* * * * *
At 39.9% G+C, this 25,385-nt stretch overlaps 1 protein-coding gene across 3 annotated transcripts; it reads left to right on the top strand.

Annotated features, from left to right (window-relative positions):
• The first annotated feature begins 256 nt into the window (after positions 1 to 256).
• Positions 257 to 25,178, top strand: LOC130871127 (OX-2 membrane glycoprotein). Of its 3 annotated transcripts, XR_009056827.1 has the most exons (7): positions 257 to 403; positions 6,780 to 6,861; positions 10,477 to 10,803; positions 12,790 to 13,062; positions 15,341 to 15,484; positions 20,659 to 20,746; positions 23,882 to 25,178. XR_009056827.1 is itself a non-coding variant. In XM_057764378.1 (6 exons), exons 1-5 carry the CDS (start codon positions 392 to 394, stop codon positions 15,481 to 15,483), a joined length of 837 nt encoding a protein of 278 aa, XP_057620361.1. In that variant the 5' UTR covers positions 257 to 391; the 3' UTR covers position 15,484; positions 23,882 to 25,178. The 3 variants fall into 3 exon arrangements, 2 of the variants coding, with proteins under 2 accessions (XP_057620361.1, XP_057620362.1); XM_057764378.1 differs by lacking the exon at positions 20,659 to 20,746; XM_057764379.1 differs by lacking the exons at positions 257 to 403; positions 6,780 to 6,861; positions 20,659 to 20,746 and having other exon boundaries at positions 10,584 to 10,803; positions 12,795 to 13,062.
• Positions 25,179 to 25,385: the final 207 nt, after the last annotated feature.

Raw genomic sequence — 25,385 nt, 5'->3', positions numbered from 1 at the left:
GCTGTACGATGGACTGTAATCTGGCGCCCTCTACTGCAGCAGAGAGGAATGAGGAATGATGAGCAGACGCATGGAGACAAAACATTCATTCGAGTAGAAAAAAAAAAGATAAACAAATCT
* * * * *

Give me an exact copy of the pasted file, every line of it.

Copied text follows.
At 39.9% G+C, this 25,385-nt stretch overlaps 1 protein-coding gene across 3 annotated transcripts; it reads left to right on the top strand.

Annotated features, from left to right (window-relative positions):
• The first annotated feature begins 256 nt into the window (after positions 1 to 256).
• Positions 257 to 25,178, top strand: LOC130871127 (OX-2 membrane glycoprotein). Of its 3 annotated transcripts, XR_009056827.1 has the most exons (7): positions 257 to 403; positions 6,780 to 6,861; positions 10,477 to 10,803; positions 12,790 to 13,062; positions 15,341 to 15,484; positions 20,659 to 20,746; positions 23,882 to 25,178. XR_009056827.1 is itself a non-coding variant. In XM_057764378.1 (6 exons), exons 1-5 carry the CDS (start codon positions 392 to 394, stop codon positions 15,481 to 15,483), a joined length of 837 nt encoding a protein of 278 aa, XP_057620361.1. In that variant the 5' UTR covers positions 257 to 391; the 3' UTR covers position 15,484; positions 23,882 to 25,178. The 3 variants fall into 3 exon arrangements, 2 of the variants coding, with proteins under 2 accessions (XP_057620361.1, XP_057620362.1); XM_057764378.1 differs by lacking the exon at positions 20,659 to 20,746; XM_057764379.1 differs by lacking the exons at positions 257 to 403; positions 6,780 to 6,861; positions 20,659 to 20,746 and having other exon boundaries at positions 10,584 to 10,803; positions 12,795 to 13,062.
• Positions 25,179 to 25,385: the final 207 nt, after the last annotated feature.

Raw genomic sequence — 25,385 nt, 5'->3', positions numbered from 1 at the left:
GCTGTACGATGGACTGTAATCTGGCGCCCTCTACTGCAGCAGAGAGGAATGAGGAATGATGAGCAGACGCATGGAGACAAAACATTCATTCGAGTAGAAAAAAAAAAGATAAACAAATCT